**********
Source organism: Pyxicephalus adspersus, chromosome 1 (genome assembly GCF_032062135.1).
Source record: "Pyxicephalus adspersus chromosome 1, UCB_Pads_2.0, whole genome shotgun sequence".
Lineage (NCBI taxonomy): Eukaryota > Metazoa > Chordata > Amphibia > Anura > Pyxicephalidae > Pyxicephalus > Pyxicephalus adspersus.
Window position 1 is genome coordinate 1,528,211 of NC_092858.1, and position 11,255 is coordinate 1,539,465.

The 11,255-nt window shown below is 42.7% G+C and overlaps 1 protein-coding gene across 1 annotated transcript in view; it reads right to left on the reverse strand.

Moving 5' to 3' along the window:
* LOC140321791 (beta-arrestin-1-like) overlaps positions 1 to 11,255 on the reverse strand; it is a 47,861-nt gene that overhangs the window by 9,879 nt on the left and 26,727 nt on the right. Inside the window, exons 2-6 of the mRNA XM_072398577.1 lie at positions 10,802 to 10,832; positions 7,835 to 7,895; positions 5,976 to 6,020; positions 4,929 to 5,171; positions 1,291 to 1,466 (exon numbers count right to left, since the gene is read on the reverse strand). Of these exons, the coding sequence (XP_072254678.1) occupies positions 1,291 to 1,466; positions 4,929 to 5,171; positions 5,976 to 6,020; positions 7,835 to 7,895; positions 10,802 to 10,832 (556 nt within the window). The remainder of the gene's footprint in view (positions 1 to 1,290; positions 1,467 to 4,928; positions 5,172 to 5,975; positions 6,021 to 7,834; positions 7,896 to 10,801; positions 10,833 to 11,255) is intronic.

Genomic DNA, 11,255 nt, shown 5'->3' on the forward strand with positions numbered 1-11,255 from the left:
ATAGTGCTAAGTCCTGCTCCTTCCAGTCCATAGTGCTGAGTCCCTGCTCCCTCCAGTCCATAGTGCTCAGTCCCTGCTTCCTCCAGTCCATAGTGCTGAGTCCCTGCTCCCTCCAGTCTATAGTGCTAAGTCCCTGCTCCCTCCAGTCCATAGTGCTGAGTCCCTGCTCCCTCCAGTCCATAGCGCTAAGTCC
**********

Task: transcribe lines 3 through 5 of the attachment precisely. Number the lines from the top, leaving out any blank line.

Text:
Lineage (NCBI taxonomy): Eukaryota > Metazoa > Chordata > Amphibia > Anura > Pyxicephalidae > Pyxicephalus > Pyxicephalus adspersus.
Window position 1 is genome coordinate 1,528,211 of NC_092858.1, and position 11,255 is coordinate 1,539,465.

The 11,255-nt window shown below is 42.7% G+C and overlaps 1 protein-coding gene across 1 annotated transcript in view; it reads right to left on the reverse strand.